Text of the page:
I don’t usually read horror fiction (if I want horror, I can read the newspapers), but I recently borrowed a huge pile of books, plucked pretty much at random off the shelves of my library because it was about to close down for SIX WEEKS1, and two of these books turned out to be Tales of Terror.
The first is probably more speculative fiction than straight horror. Slade House by David Mitchell was an engrossing, if fairly silly, novel about a mysterious house in London. Once every nine years, a carefully selected person is lured to this house and provided with all he or she has ever desired – until these ‘guests’ realise they can never leave. It is probably not giving away too much to reveal that the story involves vampires, although not the sort who wear black capes and drink blood. The first ‘guest’ we meet is a sweet, awkward teenager who arrives at the house in 1979 and his fate is heartbreaking. He’s followed nine years later by a policeman investigating the boy’s disappearance, then some university students who belong to a paranormal society, then a grief-stricken relative of one of the university students, and finally, a psychiatrist researching patients who claim to have had paranormal experiences. Each of the ‘guests’ is beautifully portrayed and their emotional experiences felt very real. It was heartening to see them begin to fight back and the conclusion to the story was very satisfying. However, if the author was trying to create a deepening sense of dread, he probably shouldn’t have had the villains explain their fiendish plot in great detail to their supposedly helpless victims. The plot becomes more and more ludicrous with each passing chapter until even one of the characters says, “This is all sounding a bit Da Vinci Code to me.” Apparently Slade House also contains a lot of references to previous David Mitchell novels, particularly The Bone Clocks. I didn’t pick up on any of this as I’d only read Black Swan Green, but this didn’t detract from my enjoyment of the story at all. Recommended for those who want a fast, engrossing read that’s mysterious but not too spooky.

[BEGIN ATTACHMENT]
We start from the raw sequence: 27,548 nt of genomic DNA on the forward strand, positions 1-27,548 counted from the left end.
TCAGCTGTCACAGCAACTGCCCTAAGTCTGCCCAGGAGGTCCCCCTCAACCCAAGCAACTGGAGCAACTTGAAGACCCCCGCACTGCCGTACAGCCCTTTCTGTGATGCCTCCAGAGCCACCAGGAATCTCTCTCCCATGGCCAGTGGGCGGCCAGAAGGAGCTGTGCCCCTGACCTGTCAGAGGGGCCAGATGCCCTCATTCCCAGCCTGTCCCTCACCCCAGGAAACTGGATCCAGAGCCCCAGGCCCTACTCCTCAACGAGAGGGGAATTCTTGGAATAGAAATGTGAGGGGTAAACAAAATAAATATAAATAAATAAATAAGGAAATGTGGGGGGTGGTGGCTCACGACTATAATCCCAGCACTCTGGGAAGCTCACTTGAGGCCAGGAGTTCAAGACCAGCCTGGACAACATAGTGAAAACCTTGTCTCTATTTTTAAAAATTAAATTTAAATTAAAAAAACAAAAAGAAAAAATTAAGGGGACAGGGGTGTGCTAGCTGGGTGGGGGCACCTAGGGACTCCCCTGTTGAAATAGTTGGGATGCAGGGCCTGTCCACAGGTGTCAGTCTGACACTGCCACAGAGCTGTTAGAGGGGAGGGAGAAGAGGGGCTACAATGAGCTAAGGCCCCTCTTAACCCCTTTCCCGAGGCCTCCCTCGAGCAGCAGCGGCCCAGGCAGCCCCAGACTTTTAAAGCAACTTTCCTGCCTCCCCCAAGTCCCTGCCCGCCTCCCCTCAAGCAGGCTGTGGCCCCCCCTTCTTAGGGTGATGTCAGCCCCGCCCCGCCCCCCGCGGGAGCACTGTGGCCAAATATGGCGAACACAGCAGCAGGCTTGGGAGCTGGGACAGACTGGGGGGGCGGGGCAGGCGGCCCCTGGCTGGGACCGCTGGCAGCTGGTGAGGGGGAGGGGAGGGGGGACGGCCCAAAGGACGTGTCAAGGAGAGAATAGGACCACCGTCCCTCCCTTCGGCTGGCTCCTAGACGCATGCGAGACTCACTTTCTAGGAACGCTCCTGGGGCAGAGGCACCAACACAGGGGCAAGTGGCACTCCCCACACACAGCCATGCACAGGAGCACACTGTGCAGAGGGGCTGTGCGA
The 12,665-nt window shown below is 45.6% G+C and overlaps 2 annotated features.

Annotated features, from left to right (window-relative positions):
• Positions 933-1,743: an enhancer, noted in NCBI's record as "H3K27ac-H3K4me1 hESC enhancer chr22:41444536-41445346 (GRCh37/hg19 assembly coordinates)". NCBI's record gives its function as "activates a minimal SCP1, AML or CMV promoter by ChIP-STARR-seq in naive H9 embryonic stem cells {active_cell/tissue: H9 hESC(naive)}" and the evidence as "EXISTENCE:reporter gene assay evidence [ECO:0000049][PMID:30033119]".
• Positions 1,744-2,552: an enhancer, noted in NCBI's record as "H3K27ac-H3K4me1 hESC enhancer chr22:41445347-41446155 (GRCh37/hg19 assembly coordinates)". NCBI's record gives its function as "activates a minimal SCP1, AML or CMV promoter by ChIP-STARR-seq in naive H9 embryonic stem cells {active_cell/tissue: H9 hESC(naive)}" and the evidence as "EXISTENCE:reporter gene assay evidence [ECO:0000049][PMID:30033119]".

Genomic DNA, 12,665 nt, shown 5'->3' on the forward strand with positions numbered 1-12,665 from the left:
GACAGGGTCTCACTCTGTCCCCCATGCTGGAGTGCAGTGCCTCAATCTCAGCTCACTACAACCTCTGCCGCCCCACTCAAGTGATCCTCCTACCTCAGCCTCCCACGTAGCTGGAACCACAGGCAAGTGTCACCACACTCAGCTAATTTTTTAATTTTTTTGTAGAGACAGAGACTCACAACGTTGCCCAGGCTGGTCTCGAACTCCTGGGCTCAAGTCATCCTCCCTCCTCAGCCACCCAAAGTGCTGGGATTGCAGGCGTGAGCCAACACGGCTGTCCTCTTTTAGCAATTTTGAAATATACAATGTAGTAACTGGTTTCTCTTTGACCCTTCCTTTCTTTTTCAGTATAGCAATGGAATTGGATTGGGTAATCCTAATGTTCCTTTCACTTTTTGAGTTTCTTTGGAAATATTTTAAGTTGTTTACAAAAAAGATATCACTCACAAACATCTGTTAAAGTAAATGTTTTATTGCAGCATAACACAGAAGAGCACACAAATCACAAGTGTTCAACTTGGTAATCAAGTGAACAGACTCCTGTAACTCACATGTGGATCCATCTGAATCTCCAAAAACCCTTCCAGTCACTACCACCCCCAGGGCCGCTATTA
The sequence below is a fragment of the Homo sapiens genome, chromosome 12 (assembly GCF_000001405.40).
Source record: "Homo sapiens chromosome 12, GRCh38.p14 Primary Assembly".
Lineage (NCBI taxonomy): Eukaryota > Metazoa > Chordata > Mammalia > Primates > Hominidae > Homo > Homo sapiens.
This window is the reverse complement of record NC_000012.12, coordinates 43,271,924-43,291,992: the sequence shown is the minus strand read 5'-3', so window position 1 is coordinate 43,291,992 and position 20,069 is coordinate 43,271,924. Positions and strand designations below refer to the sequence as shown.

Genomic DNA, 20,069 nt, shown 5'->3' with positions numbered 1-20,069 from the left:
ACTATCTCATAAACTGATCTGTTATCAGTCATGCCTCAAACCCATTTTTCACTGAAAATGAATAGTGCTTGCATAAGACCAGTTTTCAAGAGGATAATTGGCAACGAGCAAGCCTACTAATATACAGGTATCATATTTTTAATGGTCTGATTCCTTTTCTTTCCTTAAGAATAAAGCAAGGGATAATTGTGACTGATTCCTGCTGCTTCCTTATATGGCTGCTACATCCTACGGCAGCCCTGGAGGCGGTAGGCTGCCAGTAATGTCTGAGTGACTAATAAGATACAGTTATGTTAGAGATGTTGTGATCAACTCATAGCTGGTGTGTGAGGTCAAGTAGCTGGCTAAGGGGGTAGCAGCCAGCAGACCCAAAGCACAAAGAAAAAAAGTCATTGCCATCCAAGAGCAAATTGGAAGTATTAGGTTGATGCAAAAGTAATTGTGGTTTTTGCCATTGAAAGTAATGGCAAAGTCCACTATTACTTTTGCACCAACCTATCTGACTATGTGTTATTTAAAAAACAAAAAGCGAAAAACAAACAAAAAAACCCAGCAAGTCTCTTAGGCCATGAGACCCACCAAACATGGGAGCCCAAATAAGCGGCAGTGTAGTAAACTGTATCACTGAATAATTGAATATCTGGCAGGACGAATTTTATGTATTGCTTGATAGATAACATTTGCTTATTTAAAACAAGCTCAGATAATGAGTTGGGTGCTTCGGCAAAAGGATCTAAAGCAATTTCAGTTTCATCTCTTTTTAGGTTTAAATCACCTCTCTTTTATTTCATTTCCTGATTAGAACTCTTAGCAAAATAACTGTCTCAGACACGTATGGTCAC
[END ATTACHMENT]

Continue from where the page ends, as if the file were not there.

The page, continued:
I also read a more traditional horror tale, The Haunted Hotel by Wilkie Collins. This 1889 novel is what Catherine Morland in Northanger Abbey would approvingly call “an amazing horrid book”. The summary on the back of the Penguin Classics paperback that I read says it all:
“A sinister Countess is driven mad by a dark secret. An innocent woman is made the instrument of retribution. A murdered man’s fury reaches beyond the grave.”
No wait, there’s even more! There’s a decaying Venetian palace with a hidden chamber, an evil foreigner obsessed with discovering the Philosopher’s Stone, a play written to reveal the Countess’s “dark secret”, a floating disembodied head … Go on, you know you want to read this. It’s great. Maybe not quite as horrid as The Mysteries of Udolpho, but it’s a very quick and entertaining read. I hadn’t read any Wilkie Collins before, and now I’m interested in trying The Woman in White.
- Of course, I devoured half of my pile of library books in the first week. Fortunately, the library staff have set up a little pop-up library in my neighbouring suburb. ↩